Whakapapa is the largest ski area in New Zealand, and has a total lift capacity of 15,000 people per hour. At Whakapapa Village, there are a range of accommodation options, but it does fill very fast, so the towns of Ohakune, Turangi, and Taupo also make good bases for visiting Ruapehu. There are numerous shuttle services available from these towns.

On the southern slopes of Ruapehu, near the town of Ohakune, is the Turoa ski field.  It is slightly smaller than Whakapapa, but offers similar amenities.  As both ski fields service the entire North Island (two thirds of New Zealand’s population), weekends and school holidays can get very busy.

Other New Zealand Ski Options

As New Zealand is a very mountainous country, there are numerous private club ski areas and other opportunities for back country skiing. Most club ski fields are open to the public, and can be much quieter than the big commercial ski areas.

In the South Island, there are many small ski fields, and the best idea is to enquire with an information centre in the area you wish to ski in. Most of these ski fields are situated in the Queenstown and Canterbury regions, but there are also some in the Nelson Lakes area.

In the North Island, Tukino (on Mt Ruapehu), and Manganui (on Mt Taranaki) are the two private clubs.

Heli-skiing is also available from most of the main South Island resort towns, including Queenstown, Wanaka, and Methven. From Mt Cook Village, heli-skiing on New Zealand’s highest mountain is available, as is skiing on the Tasman glacier.

In Auckland, an indoor skiing facility provides year round snow for those who can’t make it south to the mountains. SnowPlanet provides lessons, downhill skiing, and a terrain park, with slide bars and jumps.  It is located 20 minutes north of Auckland’s city centre.

Travelling to New Zealand Ski Resorts

The main gateway airports to the ski areas are Auckland, Christchurch, and Queenstown.  The main domestic airlines are Air New Zealand and Jetstar. See the Australia/ New Zealand Central reservations office on for flights from the UK.

North Island
Auckland is New Zealand’s main international gateway airport, and many international airlines fly into Auckland (including Air New Zealand, Qantas, Pacific Blue, Jetstar, United Airlines, Emirates, Lufthansa, British Airways, and many other code share arrangements). The main departure points are London, Los Angeles, San Francisco, Buenos Aires, and most major cities in Asia, the Pacific Islands, and Australia.  Auckland is four hour’s drive to Whakapapa ski field.

Another option is to fly into Rotorua, Hamilton, Palmerston North, or Wellington, which are all served by direct flights from Australian cities (usually Brisbane or Sydney).  Rotorua and Palmerston North are the closest airports, at just under 2.5 hour’s drive from the ski fields.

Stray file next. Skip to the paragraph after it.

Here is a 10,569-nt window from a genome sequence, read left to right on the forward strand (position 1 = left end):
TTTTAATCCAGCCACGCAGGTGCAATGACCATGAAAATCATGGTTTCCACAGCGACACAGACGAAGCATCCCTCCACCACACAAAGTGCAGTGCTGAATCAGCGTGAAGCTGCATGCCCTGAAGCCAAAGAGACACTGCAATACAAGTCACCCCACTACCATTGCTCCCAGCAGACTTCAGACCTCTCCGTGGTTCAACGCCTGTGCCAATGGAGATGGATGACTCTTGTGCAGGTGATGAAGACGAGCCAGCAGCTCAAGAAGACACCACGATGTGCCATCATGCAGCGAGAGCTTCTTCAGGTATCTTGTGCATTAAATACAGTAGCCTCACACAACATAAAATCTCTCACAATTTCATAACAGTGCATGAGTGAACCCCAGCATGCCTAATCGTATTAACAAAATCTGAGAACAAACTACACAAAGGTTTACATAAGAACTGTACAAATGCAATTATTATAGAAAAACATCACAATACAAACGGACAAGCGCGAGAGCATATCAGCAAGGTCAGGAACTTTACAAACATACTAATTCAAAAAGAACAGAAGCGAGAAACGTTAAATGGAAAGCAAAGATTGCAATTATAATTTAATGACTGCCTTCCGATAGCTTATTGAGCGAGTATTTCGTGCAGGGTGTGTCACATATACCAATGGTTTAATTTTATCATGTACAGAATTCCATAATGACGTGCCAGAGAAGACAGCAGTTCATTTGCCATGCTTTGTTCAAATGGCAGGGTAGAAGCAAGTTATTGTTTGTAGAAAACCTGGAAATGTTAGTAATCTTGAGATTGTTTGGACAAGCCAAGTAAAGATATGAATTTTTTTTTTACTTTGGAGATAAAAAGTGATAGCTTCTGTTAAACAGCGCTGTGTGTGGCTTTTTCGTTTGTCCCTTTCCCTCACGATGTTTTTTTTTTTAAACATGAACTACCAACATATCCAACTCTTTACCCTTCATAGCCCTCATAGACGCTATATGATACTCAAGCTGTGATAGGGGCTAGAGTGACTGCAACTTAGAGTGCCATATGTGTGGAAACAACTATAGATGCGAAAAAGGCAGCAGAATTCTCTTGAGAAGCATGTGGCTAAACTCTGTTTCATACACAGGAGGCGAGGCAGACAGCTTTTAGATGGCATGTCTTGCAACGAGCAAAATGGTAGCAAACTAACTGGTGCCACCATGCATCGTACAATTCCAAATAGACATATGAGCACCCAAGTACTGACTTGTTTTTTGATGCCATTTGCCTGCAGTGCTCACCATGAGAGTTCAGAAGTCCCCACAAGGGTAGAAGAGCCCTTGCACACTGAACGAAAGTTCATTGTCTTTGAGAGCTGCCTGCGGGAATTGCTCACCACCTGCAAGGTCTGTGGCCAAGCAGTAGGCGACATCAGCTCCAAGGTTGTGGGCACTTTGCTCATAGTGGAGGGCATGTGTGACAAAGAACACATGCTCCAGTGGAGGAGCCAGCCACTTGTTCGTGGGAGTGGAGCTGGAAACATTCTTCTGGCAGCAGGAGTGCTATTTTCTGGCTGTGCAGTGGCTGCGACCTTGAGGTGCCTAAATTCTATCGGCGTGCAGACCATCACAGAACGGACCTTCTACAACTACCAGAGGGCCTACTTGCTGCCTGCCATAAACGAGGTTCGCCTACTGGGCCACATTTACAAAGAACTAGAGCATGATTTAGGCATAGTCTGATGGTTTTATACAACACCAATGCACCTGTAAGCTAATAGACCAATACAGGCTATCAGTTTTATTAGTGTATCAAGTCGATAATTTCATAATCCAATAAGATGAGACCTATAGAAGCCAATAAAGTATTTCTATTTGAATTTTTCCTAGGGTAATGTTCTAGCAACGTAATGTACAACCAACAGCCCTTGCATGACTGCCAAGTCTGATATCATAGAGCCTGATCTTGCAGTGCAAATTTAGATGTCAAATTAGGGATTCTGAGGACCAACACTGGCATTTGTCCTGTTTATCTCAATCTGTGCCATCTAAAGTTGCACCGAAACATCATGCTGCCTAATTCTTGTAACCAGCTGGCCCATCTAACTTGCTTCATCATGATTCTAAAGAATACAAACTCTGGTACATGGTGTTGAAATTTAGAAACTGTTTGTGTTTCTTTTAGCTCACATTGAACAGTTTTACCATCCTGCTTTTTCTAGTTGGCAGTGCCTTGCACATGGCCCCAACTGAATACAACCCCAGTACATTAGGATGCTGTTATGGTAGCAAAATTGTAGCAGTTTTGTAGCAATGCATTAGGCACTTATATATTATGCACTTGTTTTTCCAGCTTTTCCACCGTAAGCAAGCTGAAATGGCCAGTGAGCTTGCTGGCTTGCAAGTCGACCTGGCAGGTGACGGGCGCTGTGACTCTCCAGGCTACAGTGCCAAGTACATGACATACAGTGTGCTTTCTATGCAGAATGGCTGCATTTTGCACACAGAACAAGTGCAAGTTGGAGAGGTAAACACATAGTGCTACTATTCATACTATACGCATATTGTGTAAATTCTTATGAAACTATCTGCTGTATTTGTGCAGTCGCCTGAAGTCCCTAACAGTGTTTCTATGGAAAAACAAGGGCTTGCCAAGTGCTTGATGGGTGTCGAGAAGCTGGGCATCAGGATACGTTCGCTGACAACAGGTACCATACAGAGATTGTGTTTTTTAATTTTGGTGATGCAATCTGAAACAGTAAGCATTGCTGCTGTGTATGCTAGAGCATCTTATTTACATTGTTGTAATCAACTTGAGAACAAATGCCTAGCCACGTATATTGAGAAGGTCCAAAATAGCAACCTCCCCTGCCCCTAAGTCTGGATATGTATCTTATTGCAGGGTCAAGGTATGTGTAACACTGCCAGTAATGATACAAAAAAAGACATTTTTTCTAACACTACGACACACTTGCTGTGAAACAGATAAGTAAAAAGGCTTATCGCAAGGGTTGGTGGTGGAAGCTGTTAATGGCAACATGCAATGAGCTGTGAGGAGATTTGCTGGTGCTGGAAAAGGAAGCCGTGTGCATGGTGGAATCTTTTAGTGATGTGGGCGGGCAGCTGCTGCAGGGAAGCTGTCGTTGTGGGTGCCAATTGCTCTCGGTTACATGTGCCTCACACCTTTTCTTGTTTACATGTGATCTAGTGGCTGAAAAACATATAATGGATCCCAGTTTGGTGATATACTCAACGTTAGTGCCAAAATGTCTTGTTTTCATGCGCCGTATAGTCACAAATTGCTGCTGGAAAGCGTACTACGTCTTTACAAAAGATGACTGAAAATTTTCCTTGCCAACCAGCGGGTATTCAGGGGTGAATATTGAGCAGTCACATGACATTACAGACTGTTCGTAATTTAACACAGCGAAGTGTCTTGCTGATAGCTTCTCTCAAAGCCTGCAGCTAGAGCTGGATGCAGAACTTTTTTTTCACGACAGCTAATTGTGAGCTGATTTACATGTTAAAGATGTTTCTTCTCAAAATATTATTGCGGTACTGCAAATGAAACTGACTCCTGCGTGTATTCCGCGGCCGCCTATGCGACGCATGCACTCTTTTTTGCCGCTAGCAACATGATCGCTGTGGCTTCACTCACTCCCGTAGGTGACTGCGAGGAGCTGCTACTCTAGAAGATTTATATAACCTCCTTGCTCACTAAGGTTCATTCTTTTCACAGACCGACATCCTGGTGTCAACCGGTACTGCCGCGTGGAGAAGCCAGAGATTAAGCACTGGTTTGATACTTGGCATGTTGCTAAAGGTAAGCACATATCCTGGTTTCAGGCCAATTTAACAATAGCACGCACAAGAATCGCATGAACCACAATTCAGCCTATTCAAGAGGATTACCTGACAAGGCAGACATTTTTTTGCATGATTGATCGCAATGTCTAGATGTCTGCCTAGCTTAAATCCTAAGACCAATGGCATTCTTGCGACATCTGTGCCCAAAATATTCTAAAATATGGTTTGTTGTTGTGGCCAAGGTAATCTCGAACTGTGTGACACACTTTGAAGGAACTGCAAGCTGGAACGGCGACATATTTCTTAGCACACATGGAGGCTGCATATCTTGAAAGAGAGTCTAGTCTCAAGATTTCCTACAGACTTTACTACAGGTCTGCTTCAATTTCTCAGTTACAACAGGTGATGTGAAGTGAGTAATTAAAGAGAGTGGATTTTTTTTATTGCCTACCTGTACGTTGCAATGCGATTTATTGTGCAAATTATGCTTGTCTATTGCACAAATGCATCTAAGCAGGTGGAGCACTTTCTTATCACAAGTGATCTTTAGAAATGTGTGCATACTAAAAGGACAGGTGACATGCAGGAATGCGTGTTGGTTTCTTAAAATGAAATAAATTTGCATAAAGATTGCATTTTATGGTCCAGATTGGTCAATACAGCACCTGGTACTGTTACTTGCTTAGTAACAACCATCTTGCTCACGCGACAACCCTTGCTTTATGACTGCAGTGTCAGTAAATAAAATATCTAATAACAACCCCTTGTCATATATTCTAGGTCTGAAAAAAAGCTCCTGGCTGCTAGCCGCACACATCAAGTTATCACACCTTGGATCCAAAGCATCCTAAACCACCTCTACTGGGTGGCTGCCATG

South Island
You can fly direct into Queenstown from Sydney or Melbourne, but most international visitors will need to transit via Auckland or Christchurch airports. You can fly direct into Christchurch from the main Australian east coast cities, as well as from Singapore, Tokyo, Osaka, Fiji, and Rarotonga.

Car Hire and Public Transport

Car hire is available from all major airports, and this is usually the best place to collect your hire from. The major brands are Europcar, Avis, Hertz, Budget, Thrifty, Apex, and Ace Rental Cars.  Larger cities will also have inner city depots, but in small towns (e.g. Methven or Ohakune), you will usually be reliant on local shuttle transport or private hire companies.  You will need to make sure you carry snow chains with any hire car.

Ohakune is the only ski town that is served by passenger railway, although Christchurch is also. See for more information.

Public Holidays

The ski areas can get very busy during holidays. The main winter holiday periods in New Zealand are as follows:
•    Queen’s Birthday – 1st Monday in June
•    Winter School Holidays – Second half of July
•    Spring School Holidays – Late September to mid October
•    Labour Day – 4th Monday in October


Typical costs for a day on the slopes of the main ski areas are as follows:
•    Day lift pass NZ$86 to $95 (adult), NZ$52 (child)
•    Season pass – NZ$595 (Ruapehu) to $1700 (triple pass for Mt Hutt, Coronet Peak, and The Remarkables)
•    Skis/boots/poles hire – around NZ$40/day
•    Clothing – NZ$40 to NZ$50/day
•    Lessons – NZ$100+ (adults) NZ$55 to NZ$70 (child)

Mt Hutt, Coronet Peak, and The Remarkables all use the smartcard ‘mypass’ system, which integrates lift tickets, gear hire, lessons, and statistic across all three ski areas.